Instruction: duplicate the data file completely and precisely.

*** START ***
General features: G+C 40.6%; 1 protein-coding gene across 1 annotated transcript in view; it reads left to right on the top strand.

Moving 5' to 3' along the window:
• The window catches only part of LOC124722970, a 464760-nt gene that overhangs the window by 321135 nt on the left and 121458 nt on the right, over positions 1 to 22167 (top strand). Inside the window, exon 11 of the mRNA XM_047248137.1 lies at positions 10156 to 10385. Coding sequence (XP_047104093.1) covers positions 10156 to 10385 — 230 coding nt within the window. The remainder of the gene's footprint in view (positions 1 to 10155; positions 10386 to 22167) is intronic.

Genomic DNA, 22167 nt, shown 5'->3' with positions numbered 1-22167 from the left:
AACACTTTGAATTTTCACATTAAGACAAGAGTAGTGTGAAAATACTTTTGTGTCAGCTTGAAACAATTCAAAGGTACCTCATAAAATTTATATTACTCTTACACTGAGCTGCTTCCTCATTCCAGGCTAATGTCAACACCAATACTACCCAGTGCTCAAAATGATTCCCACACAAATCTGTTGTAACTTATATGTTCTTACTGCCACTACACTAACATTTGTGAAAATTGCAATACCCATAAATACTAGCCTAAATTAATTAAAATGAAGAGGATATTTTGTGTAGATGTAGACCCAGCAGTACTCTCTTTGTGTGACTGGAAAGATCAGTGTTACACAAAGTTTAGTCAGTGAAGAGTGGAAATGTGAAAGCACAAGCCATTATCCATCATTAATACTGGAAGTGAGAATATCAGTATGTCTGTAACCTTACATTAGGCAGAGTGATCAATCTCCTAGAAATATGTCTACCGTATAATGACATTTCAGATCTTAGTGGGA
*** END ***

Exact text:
General features: G+C 40.6%; 1 protein-coding gene across 1 annotated transcript in view; it reads left to right on the top strand.

Moving 5' to 3' along the window:
• The window catches only part of LOC124722970, a 464760-nt gene that overhangs the window by 321135 nt on the left and 121458 nt on the right, over positions 1 to 22167 (top strand). Inside the window, exon 11 of the mRNA XM_047248137.1 lies at positions 10156 to 10385. Coding sequence (XP_047104093.1) covers positions 10156 to 10385 — 230 coding nt within the window. The remainder of the gene's footprint in view (positions 1 to 10155; positions 10386 to 22167) is intronic.

Genomic DNA, 22167 nt, shown 5'->3' with positions numbered 1-22167 from the left:
AACACTTTGAATTTTCACATTAAGACAAGAGTAGTGTGAAAATACTTTTGTGTCAGCTTGAAACAATTCAAAGGTACCTCATAAAATTTATATTACTCTTACACTGAGCTGCTTCCTCATTCCAGGCTAATGTCAACACCAATACTACCCAGTGCTCAAAATGATTCCCACACAAATCTGTTGTAACTTATATGTTCTTACTGCCACTACACTAACATTTGTGAAAATTGCAATACCCATAAATACTAGCCTAAATTAATTAAAATGAAGAGGATATTTTGTGTAGATGTAGACCCAGCAGTACTCTCTTTGTGTGACTGGAAAGATCAGTGTTACACAAAGTTTAGTCAGTGAAGAGTGGAAATGTGAAAGCACAAGCCATTATCCATCATTAATACTGGAAGTGAGAATATCAGTATGTCTGTAACCTTACATTAGGCAGAGTGATCAATCTCCTAGAAATATGTCTACCGTATAATGACATTTCAGATCTTAGTGGGA